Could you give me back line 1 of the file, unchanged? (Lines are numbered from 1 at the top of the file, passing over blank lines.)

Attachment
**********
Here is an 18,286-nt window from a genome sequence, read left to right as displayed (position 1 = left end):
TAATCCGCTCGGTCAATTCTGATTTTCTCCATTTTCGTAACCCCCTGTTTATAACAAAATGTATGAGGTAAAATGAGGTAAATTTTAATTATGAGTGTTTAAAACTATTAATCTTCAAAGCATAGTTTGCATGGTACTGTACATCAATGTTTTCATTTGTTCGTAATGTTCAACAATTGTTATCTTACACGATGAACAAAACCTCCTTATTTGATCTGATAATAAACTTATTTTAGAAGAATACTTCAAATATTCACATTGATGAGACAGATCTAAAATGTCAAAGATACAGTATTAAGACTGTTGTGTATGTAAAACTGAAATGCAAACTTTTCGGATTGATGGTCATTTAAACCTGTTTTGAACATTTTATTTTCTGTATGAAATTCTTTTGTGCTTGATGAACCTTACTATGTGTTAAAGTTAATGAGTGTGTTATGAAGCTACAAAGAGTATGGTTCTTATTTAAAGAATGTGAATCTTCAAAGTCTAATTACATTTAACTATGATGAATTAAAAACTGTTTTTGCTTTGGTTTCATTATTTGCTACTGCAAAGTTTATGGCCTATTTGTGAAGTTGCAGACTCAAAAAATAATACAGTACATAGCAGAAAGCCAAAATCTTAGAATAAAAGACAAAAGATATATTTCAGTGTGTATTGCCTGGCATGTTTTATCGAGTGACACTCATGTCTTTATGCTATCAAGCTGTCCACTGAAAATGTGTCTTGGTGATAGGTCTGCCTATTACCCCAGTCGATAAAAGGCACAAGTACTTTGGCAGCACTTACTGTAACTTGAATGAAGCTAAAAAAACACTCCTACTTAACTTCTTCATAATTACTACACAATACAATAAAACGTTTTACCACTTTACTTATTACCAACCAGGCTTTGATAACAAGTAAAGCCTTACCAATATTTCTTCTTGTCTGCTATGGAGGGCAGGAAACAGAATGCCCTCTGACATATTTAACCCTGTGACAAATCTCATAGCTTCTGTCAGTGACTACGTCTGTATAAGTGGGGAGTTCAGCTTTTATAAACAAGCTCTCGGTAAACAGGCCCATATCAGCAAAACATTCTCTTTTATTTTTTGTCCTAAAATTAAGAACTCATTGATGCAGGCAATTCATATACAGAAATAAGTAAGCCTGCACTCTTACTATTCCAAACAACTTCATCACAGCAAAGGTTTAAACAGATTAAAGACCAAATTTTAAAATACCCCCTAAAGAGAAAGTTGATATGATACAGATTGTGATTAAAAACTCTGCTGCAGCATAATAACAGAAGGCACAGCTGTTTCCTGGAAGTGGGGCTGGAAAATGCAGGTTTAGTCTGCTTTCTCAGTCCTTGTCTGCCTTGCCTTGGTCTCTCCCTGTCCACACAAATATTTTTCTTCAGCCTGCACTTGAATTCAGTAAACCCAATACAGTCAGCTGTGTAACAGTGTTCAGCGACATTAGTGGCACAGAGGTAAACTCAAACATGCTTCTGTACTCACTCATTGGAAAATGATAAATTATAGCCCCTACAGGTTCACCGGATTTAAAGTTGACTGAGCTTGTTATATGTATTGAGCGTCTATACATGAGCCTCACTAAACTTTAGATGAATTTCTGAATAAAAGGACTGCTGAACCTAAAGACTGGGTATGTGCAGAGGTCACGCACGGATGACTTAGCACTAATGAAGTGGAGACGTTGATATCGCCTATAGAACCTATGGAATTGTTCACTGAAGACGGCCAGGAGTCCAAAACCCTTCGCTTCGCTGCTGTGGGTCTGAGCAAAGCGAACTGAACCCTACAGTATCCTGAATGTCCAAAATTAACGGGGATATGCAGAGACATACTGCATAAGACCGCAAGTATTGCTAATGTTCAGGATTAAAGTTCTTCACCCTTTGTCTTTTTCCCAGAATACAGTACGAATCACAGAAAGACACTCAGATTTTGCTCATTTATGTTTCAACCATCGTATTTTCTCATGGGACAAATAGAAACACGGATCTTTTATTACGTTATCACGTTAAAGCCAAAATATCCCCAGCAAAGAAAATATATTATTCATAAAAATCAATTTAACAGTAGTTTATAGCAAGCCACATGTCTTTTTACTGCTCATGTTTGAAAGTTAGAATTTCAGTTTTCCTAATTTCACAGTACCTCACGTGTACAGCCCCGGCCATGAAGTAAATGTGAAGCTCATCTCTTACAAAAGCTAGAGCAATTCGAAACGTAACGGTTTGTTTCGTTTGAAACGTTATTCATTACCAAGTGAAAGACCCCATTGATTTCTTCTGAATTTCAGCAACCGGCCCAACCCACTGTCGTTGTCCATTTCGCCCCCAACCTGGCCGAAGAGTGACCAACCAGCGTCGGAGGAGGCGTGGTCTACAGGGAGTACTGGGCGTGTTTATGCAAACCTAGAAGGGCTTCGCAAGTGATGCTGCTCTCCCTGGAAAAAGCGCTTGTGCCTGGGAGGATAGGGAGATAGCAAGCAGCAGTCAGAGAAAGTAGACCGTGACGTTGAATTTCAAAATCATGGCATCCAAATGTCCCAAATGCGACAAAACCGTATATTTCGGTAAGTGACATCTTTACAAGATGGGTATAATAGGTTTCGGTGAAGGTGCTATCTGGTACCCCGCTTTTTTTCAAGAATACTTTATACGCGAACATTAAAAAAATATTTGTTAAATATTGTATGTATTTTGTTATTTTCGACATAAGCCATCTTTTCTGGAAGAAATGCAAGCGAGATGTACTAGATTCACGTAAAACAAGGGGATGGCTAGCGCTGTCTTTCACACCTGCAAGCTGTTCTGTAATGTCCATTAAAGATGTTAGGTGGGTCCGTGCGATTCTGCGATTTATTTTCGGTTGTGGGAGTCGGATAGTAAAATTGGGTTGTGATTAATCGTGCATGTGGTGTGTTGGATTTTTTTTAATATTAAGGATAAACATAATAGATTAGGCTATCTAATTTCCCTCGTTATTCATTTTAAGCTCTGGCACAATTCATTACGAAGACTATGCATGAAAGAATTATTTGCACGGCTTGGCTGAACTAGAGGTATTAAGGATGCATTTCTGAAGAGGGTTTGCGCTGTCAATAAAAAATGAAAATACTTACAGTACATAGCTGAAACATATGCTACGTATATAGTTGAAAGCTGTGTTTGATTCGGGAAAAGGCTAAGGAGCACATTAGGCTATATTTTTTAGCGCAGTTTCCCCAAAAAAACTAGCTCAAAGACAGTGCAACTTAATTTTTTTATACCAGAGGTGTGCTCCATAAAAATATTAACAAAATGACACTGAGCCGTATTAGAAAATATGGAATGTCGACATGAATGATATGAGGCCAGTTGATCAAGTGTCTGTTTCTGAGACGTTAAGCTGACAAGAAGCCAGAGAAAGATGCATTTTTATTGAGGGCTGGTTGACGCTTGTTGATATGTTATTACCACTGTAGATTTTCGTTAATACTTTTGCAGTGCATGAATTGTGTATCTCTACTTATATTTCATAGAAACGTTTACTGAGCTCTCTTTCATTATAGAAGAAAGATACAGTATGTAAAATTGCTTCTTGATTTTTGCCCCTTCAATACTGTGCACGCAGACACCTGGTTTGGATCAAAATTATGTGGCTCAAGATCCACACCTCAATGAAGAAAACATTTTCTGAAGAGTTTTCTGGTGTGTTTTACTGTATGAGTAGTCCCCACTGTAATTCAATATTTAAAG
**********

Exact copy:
Here is an 18,286-nt window from a genome sequence, read left to right as displayed (position 1 = left end):